3. lunasceiling - Jun 12, 2013 at 10:38 AM

    >the chants you were hearing
    >Seattle fans

    Pick one.

    That said (and full disclosure: Timbers Army peep here), hats off to Seattle for fantastic support. Quibble over exact numbers all you want, but this was a huge, rowdy crowd, and it seemed to buoy the team.

  4. midtec2005 - Jun 12, 2013 at 11:25 AM

    Now I want to see Portland get a qualifier. Something tells me the Portland fans would want to one-up the Seattle fans. They can’t do it with numbers, but they sure are loud.

    • akattak1 - Jun 12, 2013 at 11:54 AM

      You’re probably right, unfortunately you’ll never see it happen at Jeld Wen. It would be incredible to see, but Merritt Paulson already burned that bridge saying he would never install temp grass, and USMNT won’t play a qualifier on FieldTurf. Basically, they have no incentive to go Portland over Seattle right now. Check back when PDX gets a full-size, grass pitch.

      • akattak1 - Jun 12, 2013 at 11:58 AM

        Something I just though, maybe Autzen is willing to install temp grass for a game? US fans would travel to Eugene for the game, and Autzen would actually be a perfect spot. Not PDX, but sure close enough to make it work.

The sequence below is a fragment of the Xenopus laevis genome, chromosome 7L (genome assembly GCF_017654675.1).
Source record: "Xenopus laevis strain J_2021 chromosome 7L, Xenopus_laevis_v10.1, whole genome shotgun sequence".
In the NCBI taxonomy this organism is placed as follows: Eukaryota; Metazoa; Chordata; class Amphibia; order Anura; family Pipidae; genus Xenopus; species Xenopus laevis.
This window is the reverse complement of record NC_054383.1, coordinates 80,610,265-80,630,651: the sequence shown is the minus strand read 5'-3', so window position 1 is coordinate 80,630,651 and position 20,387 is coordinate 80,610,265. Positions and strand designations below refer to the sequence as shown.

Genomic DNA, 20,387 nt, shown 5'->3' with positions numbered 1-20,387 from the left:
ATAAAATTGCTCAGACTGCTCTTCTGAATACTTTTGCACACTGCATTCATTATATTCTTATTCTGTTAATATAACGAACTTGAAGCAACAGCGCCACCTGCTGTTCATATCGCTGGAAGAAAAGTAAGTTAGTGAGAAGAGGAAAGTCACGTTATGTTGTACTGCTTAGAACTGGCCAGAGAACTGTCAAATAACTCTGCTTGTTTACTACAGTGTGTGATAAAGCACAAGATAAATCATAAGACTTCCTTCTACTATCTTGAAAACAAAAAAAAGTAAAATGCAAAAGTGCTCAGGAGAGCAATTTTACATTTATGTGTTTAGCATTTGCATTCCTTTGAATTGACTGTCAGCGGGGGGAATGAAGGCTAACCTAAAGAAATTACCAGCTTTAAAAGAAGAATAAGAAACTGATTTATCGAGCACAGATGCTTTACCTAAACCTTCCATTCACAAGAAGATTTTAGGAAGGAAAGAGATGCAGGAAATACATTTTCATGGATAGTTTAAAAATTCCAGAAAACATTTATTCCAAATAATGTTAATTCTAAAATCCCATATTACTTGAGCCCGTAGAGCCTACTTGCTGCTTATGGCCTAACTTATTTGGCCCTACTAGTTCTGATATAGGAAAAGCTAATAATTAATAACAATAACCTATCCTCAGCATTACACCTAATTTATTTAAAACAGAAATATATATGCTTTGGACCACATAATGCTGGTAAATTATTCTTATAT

• rgod8855 - Jun 12, 2013 at 2:04 PM

      As a Seattle fan, I’m all for Portland getting a qualifier. I just wish they could expand J-W field to host a crowd fitting for the support of area. The Vancouver-Seattle-Portland rivalry is one of the best in U.S. sports. Let it grow.

    • charliej11 - Jun 12, 2013 at 2:18 PM

      I went to the game in ’97 in Portland. It was beyond belief. Portland, to state an obvious FACT, will crush a WCQ.

  5. kane337 - Jun 12, 2013 at 11:50 AM

    Well done Seattle. “We are going, we are going to Braziiiiiiiiil”

  6. charliej11 - Jun 12, 2013 at 2:19 PM

    I didn’t know I needed vindicating, but I am very glad to be vindicated. I did my best, really all anyone could ask.

  7. charliej11 - Jun 12, 2013 at 2:23 PM

    I don’t think that Seattle fans are any better, although we do stand the whole game, every game.
    There are just more and we are lucky to have enough that the city has to take notice. When the city takes notice they build a stadium for football AND soccer.

    The best stadium in soccer….That stadium does not get built for just football.
    That is as close to fact as you can get with an opinion.